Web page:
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Old 11-10-2014, 07:32 AM   #1
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WINTER WARNING for 5.0TA owners

Hi: All... I don't like the idea of running antifreeze thru the supply lines. Don't mind it in the drains. After blowing out all lines and draining all tanks I found the pump supply line had enough water just outside the fresh tank to cause a problem!!!
I had disconnected the lines from the pump so I did the old manual blow by mouth trick and the water went back into the fresh tank. I hope it evaporates from there as there was enough to freeze solid and crack the line. Alf
escape artist N.S. of Lake Erie
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Old 11-10-2014, 08:19 AM   #2
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Alf, after blowing the lines did you run the pump for 20-30 seconds as suggested from ETI?
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Old 11-10-2014, 08:26 AM   #3
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This was the same issue I had in my 21' Escape, the supply line was holding water, even after running the pump 30 seconds. Next time I'm going to tilt the trailer nose down and see if that helps. Can not remove the line for blowing. IMHO a low point drain between the fresh tank in the rear and the pump in the front would solve this issue.
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Old 11-10-2014, 08:31 AM   #4
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Quote:
Originally Posted by Donna D. View Post
Alf, after blowing the lines did you run the pump for 20-30 seconds as suggested from ETI?
Hi: Donna D... Yes I did. After winterizing the trailer I moved it to the front yard and left the spigot open from the fresh tank. Water poured out in a stream down the drive but some residual water stayed in the line to the pump. That could cause a big problem!!! Alf
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Old 11-10-2014, 09:37 AM   #5
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Thanks, Alf. I guess I need to go to the storage place today and see if that is also true for 21s. We are getting about 6" of snow today. High of 28 degrees Fahrenheit. Winter is here...
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Old 11-10-2014, 09:45 AM   #6
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Well dang. Guess I'd better check it too. Thanks for the heads up Alf!
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Old 11-10-2014, 11:46 AM   #7
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Thanks for the heads up, I checked my 21 and also had a small amount of water in the line. I just dissconnected and let it drain. Hopefully that will be sufficient
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Old 11-10-2014, 12:54 PM   #8
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For those with a winterizing kit installed, and use it, this is not an issue. I can see how it would be for those without.
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Old 11-10-2014, 02:23 PM   #9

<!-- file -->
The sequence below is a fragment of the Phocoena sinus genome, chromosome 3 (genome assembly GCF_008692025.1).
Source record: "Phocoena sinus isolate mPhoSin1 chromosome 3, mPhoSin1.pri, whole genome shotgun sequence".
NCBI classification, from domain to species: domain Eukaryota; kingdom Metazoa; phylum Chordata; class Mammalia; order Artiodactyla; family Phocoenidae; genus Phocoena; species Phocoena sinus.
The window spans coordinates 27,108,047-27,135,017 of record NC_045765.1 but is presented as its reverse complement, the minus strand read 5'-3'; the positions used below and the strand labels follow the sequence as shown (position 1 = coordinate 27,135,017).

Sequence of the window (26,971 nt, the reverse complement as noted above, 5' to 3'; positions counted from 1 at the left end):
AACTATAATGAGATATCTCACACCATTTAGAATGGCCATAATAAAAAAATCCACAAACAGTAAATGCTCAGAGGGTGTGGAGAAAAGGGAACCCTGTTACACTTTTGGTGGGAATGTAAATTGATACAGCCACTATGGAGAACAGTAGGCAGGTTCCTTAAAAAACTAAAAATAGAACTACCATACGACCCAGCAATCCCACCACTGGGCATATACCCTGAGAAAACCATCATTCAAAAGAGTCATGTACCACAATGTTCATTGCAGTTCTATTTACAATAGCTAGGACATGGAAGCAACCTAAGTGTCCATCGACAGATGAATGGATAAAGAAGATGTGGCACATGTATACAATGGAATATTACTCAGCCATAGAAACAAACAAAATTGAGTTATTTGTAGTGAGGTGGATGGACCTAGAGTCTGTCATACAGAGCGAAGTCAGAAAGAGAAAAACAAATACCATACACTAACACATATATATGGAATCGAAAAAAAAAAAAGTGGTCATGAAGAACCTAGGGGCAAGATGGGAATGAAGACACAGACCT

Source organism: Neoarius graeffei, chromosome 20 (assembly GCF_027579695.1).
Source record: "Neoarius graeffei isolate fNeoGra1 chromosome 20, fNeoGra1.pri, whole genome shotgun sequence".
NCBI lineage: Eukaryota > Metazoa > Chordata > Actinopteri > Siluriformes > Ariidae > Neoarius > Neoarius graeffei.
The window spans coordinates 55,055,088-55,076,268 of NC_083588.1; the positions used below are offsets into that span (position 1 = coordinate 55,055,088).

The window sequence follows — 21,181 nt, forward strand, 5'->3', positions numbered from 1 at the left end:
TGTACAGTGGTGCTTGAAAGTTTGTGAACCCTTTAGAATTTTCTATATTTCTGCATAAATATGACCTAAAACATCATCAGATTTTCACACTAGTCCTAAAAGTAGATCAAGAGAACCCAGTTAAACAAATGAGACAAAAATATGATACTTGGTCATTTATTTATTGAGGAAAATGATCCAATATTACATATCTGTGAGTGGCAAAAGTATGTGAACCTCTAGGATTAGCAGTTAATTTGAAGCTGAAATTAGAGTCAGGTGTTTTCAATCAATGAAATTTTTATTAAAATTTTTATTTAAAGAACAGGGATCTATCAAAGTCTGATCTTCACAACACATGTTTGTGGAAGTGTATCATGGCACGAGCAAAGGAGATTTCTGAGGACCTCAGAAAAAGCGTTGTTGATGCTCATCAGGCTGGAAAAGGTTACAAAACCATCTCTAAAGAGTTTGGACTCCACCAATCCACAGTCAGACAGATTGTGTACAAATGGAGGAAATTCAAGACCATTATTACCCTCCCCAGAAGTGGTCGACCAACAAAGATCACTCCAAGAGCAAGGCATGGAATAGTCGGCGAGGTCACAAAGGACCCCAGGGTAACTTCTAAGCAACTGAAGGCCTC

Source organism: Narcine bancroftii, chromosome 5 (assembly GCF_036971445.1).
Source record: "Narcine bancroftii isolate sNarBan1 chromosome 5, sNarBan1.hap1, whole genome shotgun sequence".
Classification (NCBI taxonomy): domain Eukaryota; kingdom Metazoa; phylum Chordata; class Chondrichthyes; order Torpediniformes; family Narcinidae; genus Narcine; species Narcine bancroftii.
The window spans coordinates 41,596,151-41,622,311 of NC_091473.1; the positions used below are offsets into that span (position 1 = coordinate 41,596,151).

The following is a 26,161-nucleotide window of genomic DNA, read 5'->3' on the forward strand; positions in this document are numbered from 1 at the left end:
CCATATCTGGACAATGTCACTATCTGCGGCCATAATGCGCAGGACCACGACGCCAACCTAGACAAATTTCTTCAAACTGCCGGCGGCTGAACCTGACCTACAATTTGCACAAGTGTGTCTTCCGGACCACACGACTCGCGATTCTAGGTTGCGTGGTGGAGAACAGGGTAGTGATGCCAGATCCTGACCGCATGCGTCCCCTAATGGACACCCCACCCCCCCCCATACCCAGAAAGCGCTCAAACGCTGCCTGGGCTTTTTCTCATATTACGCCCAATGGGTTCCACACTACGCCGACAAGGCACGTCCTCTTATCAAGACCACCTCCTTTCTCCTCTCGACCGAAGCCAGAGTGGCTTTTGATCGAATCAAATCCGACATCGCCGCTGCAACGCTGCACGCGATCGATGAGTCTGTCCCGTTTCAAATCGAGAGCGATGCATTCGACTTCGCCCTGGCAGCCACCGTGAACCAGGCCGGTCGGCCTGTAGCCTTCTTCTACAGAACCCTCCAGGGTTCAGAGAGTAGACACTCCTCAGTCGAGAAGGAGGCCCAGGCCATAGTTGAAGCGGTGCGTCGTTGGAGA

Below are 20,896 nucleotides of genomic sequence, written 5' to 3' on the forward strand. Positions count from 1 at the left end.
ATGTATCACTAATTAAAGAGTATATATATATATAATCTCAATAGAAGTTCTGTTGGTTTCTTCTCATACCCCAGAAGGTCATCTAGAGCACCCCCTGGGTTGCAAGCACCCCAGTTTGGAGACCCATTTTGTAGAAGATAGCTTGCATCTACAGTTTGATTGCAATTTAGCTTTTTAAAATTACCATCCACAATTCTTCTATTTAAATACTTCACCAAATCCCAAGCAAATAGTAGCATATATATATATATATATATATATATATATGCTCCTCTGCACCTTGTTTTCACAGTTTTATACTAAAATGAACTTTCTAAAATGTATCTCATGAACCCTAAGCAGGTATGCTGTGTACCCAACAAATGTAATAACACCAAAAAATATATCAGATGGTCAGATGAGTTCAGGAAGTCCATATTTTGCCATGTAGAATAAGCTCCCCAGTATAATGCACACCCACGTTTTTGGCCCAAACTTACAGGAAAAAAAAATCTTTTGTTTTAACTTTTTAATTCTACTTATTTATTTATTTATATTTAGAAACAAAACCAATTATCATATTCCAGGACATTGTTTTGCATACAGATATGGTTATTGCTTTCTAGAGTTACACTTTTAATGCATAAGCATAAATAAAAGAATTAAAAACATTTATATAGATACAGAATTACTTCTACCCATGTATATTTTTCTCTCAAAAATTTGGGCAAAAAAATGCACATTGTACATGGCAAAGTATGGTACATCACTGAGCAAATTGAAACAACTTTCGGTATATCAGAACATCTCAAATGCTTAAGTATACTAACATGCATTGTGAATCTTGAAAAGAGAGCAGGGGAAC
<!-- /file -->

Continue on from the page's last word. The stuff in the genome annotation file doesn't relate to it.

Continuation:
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Quote:
Originally Posted by Donna D. View Post
Alf, after blowing the lines did you run the pump for 20-30 seconds as suggested from ETI?
Quote:
Originally Posted by escape artist View Post
Hi: Donna D... Yes I did. After winterizing the trailer I moved it to the front yard and left the spigot open from the fresh tank. Water poured out in a stream down the drive but some residual water stayed in the line to the pump.
Okay Alf, but did you run the pump after draining the tank and before blowing out the lines?

From manual:
Quote:
Method 1 - Compressed Air (Dry)
1. Purchase 1 gallon of RV non-toxic anti-freeze.
2. Drain the fresh water tank and empty the waste water holding tanks.
3. Turn water heater by-pass valve to by-pass position. (The by pass valve is located near the water heater incoming lines.)
4. Drain water heater.
5. Open all faucets, including shower head sprayer, toilet flushing device and any other water lines that are closed.
6. Turn on the water pump for 30 seconds to clear out any water in the lines.
7. Connect an air hose with an adapter (blow plug) to the city water fill connection.
8. Set the pressure no greater than 50 pounds and blow out the water lines until no water can be seen coming out of the fixtures and lines.
9. Pour anti-freeze down shower, lavatory sink, and kitchen sink to fill p-traps.
More than 30 seconds might be required, but it seems even that might not be enough...
Quote:
Originally Posted by cpaharley2008 View Post
This was the same issue I had in my 21' Escape, the supply line was holding water, even after running the pump 30 seconds.
...
IMHO a low point drain between the fresh tank in the rear and the pump in the front would solve this issue.
Yes, I agree... and if the pump is at the front (the fresh water tank is always in the back) then this is going to be a problem unless there is a good drain point. If the piping from tank to pump ran uphill only (no up-and-down, no dips) from the tank to the pump, the tank's drain would serve as a low-point drain for the tank-to-pump line. At the very least, a long line may mean more running time is required.

Putting antifreeze in the tank and pumping it through the lines would prevent a problem, but that assumes one is willing to put antifreeze in the freshwater tank.
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Old 11-10-2014, 02:25 PM   #10
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Originally Posted by padlin View Post
For those with a winterizing kit installed, and use it, this is not an issue. I can see how it would be for those without.
I'm not sure about that. Using a winterizing kit results in antifreeze flushing and filling the lines from the kit's tee connection and downstream. If there is water in the line between the tank and the tee connection, there can still be the problem with Alf described. Where does this tee go in a 5.0TA? Back by the tank or up by the pump... or somewhere in between?